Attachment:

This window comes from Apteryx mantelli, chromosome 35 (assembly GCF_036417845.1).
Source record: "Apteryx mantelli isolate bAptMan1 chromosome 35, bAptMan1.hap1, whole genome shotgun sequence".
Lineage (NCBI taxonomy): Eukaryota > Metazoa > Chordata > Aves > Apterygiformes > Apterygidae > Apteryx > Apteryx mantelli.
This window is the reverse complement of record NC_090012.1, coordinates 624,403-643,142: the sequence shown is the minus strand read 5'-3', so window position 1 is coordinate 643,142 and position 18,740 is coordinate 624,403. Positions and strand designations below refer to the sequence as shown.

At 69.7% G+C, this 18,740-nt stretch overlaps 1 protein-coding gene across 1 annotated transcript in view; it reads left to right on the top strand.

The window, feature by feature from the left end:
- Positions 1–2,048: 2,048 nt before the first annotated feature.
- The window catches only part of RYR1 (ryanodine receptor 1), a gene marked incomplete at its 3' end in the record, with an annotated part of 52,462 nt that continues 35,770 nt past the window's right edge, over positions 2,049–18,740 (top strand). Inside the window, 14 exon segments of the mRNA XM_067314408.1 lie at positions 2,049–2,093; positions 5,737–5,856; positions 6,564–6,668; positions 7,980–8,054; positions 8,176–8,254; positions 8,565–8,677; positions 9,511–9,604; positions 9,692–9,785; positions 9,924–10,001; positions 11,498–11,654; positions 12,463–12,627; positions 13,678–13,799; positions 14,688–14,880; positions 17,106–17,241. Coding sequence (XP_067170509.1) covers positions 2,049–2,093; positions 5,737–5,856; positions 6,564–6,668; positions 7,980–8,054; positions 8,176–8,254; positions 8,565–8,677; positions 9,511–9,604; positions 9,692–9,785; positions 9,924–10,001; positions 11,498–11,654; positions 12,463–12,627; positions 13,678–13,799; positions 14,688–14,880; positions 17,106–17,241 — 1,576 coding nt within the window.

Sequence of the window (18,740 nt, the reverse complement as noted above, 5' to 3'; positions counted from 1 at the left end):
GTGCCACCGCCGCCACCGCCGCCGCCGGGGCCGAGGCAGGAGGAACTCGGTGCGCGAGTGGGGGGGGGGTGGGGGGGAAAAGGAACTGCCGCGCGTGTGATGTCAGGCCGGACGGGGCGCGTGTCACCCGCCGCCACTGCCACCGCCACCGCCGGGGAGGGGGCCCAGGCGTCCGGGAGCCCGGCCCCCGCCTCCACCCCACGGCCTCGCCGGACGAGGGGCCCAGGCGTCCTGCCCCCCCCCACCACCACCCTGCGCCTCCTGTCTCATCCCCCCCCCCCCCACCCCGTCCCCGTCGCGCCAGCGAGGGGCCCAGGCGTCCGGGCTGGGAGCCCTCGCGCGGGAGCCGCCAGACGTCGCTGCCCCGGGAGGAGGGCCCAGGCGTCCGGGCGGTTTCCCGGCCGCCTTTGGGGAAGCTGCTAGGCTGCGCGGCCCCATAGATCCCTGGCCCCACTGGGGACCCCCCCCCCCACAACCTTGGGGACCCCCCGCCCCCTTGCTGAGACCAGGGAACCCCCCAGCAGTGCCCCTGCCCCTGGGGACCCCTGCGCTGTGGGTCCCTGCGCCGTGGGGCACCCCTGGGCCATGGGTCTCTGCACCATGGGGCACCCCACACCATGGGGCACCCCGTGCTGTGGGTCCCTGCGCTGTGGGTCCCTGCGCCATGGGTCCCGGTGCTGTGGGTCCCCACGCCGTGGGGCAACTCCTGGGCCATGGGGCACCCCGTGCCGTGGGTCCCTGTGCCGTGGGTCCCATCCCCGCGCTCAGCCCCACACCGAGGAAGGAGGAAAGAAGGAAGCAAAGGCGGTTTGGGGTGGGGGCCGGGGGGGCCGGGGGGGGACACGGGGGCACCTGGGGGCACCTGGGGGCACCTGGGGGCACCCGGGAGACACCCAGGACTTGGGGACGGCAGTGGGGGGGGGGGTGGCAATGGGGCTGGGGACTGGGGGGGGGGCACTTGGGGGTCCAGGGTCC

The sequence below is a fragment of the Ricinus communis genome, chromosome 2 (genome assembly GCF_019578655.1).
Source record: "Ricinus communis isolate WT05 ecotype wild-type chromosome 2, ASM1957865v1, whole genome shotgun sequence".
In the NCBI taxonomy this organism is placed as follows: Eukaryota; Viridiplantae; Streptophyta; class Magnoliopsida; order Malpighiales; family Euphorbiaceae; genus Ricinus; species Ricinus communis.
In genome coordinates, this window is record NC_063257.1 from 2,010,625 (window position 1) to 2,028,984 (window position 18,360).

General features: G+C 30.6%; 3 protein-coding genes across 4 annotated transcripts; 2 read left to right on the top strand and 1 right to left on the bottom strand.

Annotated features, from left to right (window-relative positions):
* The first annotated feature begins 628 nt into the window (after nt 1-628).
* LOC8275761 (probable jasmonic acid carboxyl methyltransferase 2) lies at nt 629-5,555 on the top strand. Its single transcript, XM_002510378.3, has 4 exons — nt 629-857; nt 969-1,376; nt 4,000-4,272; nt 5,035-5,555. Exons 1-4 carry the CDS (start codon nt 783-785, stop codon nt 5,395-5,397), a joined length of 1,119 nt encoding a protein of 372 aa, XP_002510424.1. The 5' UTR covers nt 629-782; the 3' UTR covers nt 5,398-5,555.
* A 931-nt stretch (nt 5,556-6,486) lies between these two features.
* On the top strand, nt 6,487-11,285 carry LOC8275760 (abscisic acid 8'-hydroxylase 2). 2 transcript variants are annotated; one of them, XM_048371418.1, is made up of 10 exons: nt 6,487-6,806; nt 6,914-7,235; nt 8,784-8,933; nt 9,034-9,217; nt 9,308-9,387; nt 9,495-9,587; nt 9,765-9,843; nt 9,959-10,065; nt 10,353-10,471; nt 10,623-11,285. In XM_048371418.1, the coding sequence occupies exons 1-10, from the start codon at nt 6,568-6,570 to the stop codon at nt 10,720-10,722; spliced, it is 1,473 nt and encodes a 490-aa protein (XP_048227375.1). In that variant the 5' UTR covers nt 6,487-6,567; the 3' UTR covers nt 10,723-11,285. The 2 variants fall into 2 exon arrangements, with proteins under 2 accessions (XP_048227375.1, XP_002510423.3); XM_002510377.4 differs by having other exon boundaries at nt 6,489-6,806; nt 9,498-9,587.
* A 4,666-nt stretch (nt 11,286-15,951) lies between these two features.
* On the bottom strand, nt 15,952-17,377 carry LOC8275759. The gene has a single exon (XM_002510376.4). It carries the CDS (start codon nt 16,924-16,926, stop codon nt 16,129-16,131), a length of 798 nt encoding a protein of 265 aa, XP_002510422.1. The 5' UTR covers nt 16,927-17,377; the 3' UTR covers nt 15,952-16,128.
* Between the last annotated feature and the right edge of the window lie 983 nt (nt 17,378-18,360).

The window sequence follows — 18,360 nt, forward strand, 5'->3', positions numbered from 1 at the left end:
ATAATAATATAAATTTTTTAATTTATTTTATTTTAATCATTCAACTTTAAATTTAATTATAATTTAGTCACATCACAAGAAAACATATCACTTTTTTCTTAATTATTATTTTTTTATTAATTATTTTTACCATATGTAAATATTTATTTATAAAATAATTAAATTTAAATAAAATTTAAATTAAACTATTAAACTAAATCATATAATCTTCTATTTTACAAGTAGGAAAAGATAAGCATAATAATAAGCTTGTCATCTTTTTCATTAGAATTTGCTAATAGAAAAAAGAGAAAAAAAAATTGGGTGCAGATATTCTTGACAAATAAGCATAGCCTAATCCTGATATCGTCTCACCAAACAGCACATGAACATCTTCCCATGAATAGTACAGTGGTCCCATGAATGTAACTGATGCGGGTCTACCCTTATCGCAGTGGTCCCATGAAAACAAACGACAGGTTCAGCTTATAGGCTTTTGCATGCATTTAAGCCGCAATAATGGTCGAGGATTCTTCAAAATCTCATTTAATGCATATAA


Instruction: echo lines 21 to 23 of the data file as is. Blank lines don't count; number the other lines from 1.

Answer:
* A 4,666-nt stretch (nt 11,286-15,951) lies between these two features.
* On the bottom strand, nt 15,952-17,377 carry LOC8275759. The gene has a single exon (XM_002510376.4). It carries the CDS (start codon nt 16,924-16,926, stop codon nt 16,129-16,131), a length of 798 nt encoding a protein of 265 aa, XP_002510422.1. The 5' UTR covers nt 16,927-17,377; the 3' UTR covers nt 15,952-16,128.
* Between the last annotated feature and the right edge of the window lie 983 nt (nt 17,378-18,360).